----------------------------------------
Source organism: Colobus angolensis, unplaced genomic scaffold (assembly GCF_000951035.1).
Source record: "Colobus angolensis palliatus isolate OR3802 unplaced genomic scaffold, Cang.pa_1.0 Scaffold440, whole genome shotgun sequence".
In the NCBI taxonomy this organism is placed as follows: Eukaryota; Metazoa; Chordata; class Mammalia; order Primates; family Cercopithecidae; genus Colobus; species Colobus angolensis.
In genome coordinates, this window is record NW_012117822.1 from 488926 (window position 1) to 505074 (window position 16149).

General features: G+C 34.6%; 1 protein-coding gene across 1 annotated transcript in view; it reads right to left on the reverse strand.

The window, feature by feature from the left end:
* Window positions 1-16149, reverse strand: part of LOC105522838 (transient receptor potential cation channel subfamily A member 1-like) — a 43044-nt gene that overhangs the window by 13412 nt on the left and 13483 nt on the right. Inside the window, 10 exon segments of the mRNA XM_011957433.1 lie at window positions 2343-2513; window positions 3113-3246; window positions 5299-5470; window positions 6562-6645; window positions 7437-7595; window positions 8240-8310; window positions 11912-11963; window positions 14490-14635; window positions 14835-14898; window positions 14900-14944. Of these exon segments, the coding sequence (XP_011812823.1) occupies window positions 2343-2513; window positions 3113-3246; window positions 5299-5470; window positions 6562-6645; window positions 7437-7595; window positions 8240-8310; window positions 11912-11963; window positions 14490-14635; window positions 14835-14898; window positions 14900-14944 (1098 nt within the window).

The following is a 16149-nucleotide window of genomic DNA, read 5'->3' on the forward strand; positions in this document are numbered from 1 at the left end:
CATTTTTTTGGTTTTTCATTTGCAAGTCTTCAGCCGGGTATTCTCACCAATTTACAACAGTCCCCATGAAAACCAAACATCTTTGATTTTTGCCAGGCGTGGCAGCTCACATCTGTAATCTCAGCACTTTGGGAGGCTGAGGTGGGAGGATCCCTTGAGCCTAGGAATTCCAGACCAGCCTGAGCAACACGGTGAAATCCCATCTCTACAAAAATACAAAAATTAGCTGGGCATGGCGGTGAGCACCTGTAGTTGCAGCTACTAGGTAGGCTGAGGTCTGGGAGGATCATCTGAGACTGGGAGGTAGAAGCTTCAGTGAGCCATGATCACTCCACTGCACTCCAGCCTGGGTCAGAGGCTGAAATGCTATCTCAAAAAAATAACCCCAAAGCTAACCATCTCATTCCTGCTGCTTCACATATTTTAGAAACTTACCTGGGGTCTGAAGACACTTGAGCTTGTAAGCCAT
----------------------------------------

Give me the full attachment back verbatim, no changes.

Source organism: Colobus angolensis, unplaced genomic scaffold (assembly GCF_000951035.1).
Source record: "Colobus angolensis palliatus isolate OR3802 unplaced genomic scaffold, Cang.pa_1.0 Scaffold440, whole genome shotgun sequence".
In the NCBI taxonomy this organism is placed as follows: Eukaryota; Metazoa; Chordata; class Mammalia; order Primates; family Cercopithecidae; genus Colobus; species Colobus angolensis.
In genome coordinates, this window is record NW_012117822.1 from 488926 (window position 1) to 505074 (window position 16149).

General features: G+C 34.6%; 1 protein-coding gene across 1 annotated transcript in view; it reads right to left on the reverse strand.

The window, feature by feature from the left end:
* Window positions 1-16149, reverse strand: part of LOC105522838 (transient receptor potential cation channel subfamily A member 1-like) — a 43044-nt gene that overhangs the window by 13412 nt on the left and 13483 nt on the right. Inside the window, 10 exon segments of the mRNA XM_011957433.1 lie at window positions 2343-2513; window positions 3113-3246; window positions 5299-5470; window positions 6562-6645; window positions 7437-7595; window positions 8240-8310; window positions 11912-11963; window positions 14490-14635; window positions 14835-14898; window positions 14900-14944. Of these exon segments, the coding sequence (XP_011812823.1) occupies window positions 2343-2513; window positions 3113-3246; window positions 5299-5470; window positions 6562-6645; window positions 7437-7595; window positions 8240-8310; window positions 11912-11963; window positions 14490-14635; window positions 14835-14898; window positions 14900-14944 (1098 nt within the window).

The following is a 16149-nucleotide window of genomic DNA, read 5'->3' on the forward strand; positions in this document are numbered from 1 at the left end:
CATTTTTTTGGTTTTTCATTTGCAAGTCTTCAGCCGGGTATTCTCACCAATTTACAACAGTCCCCATGAAAACCAAACATCTTTGATTTTTGCCAGGCGTGGCAGCTCACATCTGTAATCTCAGCACTTTGGGAGGCTGAGGTGGGAGGATCCCTTGAGCCTAGGAATTCCAGACCAGCCTGAGCAACACGGTGAAATCCCATCTCTACAAAAATACAAAAATTAGCTGGGCATGGCGGTGAGCACCTGTAGTTGCAGCTACTAGGTAGGCTGAGGTCTGGGAGGATCATCTGAGACTGGGAGGTAGAAGCTTCAGTGAGCCATGATCACTCCACTGCACTCCAGCCTGGGTCAGAGGCTGAAATGCTATCTCAAAAAAATAACCCCAAAGCTAACCATCTCATTCCTGCTGCTTCACATATTTTAGAAACTTACCTGGGGTCTGAAGACACTTGAGCTTGTAAGCCAT